Dana Johannsen on sport

Dana Johannsen is a Herald sport writer

Dana Johannsen: When did free speech become an F-word?

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Good taste goes downhill fast when freeski fans let fly.

Photo / AP
Photo / AP

I've recently been told I should "stick to netball, sweetie" when it comes to my columns. I say, f*** that.

Oh, beg your pardon, please excuse my language. You see, I've become a little desensitised to foul language of late. It tends to happen when you're subjected to abuse through email and social media that flooded in after my column last week on the behaviour of some of our athletes at the Winter Olympics.

In the past week I've been called a c***face, a c***bag, a c***whore (who knew the c-word was conjunctive?), a regular whore, a bitch, a f***ing slut - all without the courtesy of asterisks to soften the blow.

I've been told if I ever drive through Ohakune I'll need a police escort, that if I ever show my face on a mountain there'll be people lining up to "slash your face full of ice, bitch". The bitch part was for emphasis, I think. Another suggested that rather than waiting for me to come to him, he should find out where I live as he is going for his gun licence and I would be useful target practice.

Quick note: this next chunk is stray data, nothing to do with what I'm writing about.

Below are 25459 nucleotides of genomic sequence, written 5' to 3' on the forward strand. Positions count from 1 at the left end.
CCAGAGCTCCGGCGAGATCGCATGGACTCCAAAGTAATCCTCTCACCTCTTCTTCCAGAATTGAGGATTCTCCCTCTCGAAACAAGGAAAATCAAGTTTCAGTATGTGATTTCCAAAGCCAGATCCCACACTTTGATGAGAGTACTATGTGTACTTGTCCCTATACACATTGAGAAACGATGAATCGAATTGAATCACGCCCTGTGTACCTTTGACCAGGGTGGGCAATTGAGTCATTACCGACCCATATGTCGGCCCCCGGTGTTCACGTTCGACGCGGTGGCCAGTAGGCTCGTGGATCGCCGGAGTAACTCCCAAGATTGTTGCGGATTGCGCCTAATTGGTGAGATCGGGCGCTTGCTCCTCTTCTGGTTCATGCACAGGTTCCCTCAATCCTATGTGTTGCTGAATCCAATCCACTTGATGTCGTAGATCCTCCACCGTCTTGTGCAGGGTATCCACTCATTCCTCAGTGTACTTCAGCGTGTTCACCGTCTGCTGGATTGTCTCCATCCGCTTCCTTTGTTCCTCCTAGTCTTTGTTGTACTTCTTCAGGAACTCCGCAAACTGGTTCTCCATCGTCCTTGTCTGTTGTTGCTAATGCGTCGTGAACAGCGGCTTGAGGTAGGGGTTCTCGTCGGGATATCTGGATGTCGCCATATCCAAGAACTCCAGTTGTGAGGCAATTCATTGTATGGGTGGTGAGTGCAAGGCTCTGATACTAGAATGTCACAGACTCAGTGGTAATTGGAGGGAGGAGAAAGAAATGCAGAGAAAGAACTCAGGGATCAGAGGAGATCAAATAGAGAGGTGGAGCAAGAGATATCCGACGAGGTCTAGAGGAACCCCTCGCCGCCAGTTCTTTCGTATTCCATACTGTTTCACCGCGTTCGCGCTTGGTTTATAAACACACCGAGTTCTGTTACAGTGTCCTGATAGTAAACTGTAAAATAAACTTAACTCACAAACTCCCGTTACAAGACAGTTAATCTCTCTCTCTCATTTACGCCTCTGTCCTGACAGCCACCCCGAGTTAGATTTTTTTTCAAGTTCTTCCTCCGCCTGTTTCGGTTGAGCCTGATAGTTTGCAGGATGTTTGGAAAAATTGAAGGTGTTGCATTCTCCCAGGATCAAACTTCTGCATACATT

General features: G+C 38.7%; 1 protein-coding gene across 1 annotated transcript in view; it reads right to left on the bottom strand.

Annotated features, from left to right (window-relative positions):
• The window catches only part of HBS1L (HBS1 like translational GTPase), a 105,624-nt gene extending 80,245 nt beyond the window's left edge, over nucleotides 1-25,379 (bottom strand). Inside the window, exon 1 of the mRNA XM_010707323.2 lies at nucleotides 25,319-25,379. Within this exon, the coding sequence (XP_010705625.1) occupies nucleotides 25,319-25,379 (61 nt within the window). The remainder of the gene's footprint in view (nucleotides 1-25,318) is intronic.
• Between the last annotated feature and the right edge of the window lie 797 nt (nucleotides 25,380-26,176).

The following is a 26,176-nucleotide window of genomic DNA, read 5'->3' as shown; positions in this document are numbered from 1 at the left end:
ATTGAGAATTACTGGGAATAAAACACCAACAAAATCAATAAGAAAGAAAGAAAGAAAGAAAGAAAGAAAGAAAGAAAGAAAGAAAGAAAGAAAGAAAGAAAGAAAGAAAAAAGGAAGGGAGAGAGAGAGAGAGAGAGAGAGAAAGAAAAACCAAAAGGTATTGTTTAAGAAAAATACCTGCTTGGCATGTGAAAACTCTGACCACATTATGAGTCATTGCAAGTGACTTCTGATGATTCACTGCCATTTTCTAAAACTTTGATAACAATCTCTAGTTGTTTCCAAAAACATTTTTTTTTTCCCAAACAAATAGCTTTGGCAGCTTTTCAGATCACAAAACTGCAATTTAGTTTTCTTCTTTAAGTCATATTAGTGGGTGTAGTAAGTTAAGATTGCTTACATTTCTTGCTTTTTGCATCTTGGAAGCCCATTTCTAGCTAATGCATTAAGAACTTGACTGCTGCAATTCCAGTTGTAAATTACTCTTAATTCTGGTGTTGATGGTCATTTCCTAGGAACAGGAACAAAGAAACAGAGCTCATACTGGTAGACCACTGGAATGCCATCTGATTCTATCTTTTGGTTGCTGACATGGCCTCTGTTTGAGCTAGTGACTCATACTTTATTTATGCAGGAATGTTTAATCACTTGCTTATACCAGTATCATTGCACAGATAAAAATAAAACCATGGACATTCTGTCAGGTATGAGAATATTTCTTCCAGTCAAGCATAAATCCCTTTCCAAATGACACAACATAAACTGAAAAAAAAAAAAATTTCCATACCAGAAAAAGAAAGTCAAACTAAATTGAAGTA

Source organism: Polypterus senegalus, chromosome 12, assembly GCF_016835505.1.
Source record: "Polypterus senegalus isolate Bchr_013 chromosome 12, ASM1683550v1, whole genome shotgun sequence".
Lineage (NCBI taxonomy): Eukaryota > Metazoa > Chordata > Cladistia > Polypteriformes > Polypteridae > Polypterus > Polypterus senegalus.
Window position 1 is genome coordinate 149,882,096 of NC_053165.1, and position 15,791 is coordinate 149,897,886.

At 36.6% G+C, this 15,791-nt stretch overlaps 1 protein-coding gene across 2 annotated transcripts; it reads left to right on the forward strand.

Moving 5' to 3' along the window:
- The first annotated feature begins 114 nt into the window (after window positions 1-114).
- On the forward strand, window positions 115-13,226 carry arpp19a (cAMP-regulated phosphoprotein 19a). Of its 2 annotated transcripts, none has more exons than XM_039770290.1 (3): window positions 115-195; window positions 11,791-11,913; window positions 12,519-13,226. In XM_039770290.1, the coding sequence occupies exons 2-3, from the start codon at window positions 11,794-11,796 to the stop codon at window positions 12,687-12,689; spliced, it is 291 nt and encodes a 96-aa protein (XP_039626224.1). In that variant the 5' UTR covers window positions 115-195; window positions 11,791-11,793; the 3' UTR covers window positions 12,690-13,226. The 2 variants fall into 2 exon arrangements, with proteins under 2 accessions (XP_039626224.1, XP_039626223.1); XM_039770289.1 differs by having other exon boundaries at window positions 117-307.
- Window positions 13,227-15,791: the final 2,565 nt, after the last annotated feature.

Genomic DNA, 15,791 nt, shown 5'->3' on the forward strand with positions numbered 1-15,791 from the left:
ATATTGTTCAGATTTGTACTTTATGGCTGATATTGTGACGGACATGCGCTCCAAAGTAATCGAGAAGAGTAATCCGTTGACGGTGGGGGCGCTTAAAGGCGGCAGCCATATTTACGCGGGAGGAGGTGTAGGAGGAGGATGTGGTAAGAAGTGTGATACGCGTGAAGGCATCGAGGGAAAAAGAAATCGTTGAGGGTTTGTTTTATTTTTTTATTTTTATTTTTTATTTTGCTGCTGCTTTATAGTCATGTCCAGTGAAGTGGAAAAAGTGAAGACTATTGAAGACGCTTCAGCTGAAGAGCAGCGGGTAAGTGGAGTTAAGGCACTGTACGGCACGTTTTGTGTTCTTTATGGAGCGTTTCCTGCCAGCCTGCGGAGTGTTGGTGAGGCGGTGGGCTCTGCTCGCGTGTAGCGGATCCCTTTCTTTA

To which one of our Kiwi athletes in Sochi responded - "LEGEND!"

Some have suggested my column was a reaction to being sex deprived, while others speculated maybe I was going through a divorce. I've been told I need "a penis in her mouth or a ski pole through her brain".

Another helpfully offered to send me a dildo catalogue. Presumably they think the sex hormones will cloud my brain enough to offer our Winter Olympians my blind, unquestioning support.

But where it gets really confusing for this "silly little girl" is if any of my male colleagues in the media agreed with any of the sentiments expressed in the column or came out in my defence, the conclusion was reached that I must be bonking them. As there have been a fair few of them, that tends to contradict the whole sex-deprived theory, I would have thought.

Then as we've seen in countless instances before this, common sense, or even common decency, is not something that prevails on "social" media. While an extremely democratic forum, social media has also played a part in shutting down free speech because people are increasingly afraid to speak their mind for fear of the inevitable backlash.

But that is enough sermonising from me, instead I'll leave you with an exercise.

Ask yourself this: If you were sitting around with a group of people watching the Blues on Saturday night and someone happened to mention that the team appeared to be playing without passion and energy and you disagreed, in what world would it be okay to respond "f*** off you f***ing c***face"?

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- NZ Herald

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